Earlier this month, Airbnb published a quantitative glimpse into the company’s New York City listings — part of the company’s push to portray itself as a good civic citizen.
The press release provided borough-level statistics that the company hadn’t previously released, such as the median nights booked and revenue per listing. But the press release also promised more: “Today, we are honoring our Compact by making available more than 170,000 rows of data about almost 60,000 listings in our community in New York City.”
A reader might, fairly, have assumed that “making available” meant “making available for download.” It did not. In order to examine the detailed data, members of the public would have to visit the data in person, under the supervision of a company representative. If you didn’t happen to live near an Airbnb office? Tough luck.
Despite the hurdles, "many people have already had a chance to review” the data, according to a statement an Airbnb spokesperson sent BuzzFeed News. When asked for a rough estimate of “many people,” the spokesperson said “dozens.”
Airbnb also forbade downloading, copy-pasting, or photographing the data, which took the form of a large spreadsheet on a laptop utterly cut off from the internet. (Its rationale: User privacy. None of the data, however, appeared to reveal any personal information.) But — and here’s where Airbnb’s approach veers from restrictive to absurd — the company doesn’t mind if you manually copy the data.
So, over the course of three visits and many hours, BuzzFeed News transcribed the most interesting parts of the sacred spreadsheet. You can see the fruits of our labor here. (Warning: While BuzzFeed News attempted to transcribe the data faithfully, our version may contain typos not in the original.)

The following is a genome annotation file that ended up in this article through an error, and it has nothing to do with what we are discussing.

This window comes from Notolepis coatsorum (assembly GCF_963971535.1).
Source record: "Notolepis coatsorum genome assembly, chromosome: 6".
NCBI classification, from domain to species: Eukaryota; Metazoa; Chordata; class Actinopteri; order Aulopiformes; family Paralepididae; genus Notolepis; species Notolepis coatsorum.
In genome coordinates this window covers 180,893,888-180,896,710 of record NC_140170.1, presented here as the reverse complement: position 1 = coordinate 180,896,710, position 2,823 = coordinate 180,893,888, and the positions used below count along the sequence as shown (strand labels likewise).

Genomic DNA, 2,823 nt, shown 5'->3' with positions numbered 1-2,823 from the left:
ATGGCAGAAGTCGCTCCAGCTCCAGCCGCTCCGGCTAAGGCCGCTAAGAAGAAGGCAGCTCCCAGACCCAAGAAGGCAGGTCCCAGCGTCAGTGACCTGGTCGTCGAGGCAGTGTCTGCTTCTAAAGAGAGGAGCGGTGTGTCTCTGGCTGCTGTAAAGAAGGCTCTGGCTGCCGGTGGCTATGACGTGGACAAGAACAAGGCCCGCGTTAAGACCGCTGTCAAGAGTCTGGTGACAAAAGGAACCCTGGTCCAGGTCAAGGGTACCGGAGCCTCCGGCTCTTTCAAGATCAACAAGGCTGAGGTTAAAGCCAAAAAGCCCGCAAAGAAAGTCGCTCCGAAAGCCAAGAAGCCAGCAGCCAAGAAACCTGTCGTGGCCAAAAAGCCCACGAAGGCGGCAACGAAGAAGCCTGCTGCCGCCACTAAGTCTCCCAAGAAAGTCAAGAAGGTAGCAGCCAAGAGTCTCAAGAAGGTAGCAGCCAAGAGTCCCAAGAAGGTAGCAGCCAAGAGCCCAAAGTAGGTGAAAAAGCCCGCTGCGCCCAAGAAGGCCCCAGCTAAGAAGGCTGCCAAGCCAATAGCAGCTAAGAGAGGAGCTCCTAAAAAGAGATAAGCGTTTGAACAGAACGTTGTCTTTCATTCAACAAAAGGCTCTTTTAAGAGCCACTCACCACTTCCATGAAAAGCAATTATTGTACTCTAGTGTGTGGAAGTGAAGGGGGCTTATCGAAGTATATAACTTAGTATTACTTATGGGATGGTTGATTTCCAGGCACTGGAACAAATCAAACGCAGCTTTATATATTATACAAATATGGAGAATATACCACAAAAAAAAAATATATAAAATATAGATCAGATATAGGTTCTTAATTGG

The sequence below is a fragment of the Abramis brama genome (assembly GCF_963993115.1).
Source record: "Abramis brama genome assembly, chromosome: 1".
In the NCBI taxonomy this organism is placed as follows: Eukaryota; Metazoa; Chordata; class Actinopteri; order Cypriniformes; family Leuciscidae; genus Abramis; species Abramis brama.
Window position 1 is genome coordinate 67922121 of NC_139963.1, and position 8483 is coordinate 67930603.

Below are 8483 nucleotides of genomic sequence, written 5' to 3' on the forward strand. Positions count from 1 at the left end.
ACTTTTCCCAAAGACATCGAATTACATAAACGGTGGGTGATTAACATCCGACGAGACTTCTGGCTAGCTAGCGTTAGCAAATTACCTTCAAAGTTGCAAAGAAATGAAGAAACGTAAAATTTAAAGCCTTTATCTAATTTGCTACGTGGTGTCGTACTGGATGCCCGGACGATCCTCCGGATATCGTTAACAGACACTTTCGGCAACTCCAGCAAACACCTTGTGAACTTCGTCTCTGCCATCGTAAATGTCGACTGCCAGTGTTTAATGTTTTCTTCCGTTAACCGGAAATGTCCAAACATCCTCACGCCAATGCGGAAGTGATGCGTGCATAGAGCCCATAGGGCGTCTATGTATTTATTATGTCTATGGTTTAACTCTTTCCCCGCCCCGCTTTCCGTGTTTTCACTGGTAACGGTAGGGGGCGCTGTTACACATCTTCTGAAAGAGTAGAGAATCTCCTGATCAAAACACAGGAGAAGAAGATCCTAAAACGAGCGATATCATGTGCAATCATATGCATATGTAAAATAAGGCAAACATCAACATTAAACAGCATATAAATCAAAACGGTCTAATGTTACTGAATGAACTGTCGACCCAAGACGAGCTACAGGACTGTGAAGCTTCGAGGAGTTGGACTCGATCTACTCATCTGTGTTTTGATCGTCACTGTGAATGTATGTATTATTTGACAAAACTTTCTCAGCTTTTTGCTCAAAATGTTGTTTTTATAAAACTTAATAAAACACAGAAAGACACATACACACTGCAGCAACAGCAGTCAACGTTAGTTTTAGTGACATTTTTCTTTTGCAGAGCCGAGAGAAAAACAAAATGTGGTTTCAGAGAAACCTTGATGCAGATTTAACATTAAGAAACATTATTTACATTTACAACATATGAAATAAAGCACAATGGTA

Here are a few things we learned:
Although Airbnb’s press release focused on the “typical” host, the outliers are just as interesting.
The “typical” (i.e., median) Airbnb host in New York City rents out only one room or home, for about 41 nights of the year, and is paid about $5,110 for doing so. Airbnb, understandably, likes to highlight such figures. One possible reason: “typical” hosts draw attention away from Airbnb’s more controversial power users — the folks who’ve turned hosting into an industry. For example:
As of mid-November, 46 NYC hosts each listed six or more full apartments or homes.
At least 127 NYC listings had earned their hosts more than $100,000 in revenue over the previous year.
And at least 793 entire home/apartment listings had been booked for more than 270 nights.
Hosts with multiple rentals account for a large chunk of total revenue.
Between November 2014 and November 2015, hosts with more than one entire-home listing in NYC accounted for more than 30% of all NYC revenue. (And that includes share-home and shared-room listings.) And hosts with at least three entire-home listings accounted for more than 18% of all NYC revenue.
Brooklyn's Bed-Stuy/Crown Heights border is a prime location for Airbnb hosts.
The median full-home/apartment listing in ZIP code 11233 earned its host $15,448 in revenue and was booked more than 120 nights of the year between November 2014 and November 2015. Both figures were the highest of any ZIP code with at least 25 such listings.
Here’s a map of the median revenue for listings, for ZIP codes with at least 25 entire apartment/home listings:
And a similar map for median nights booked: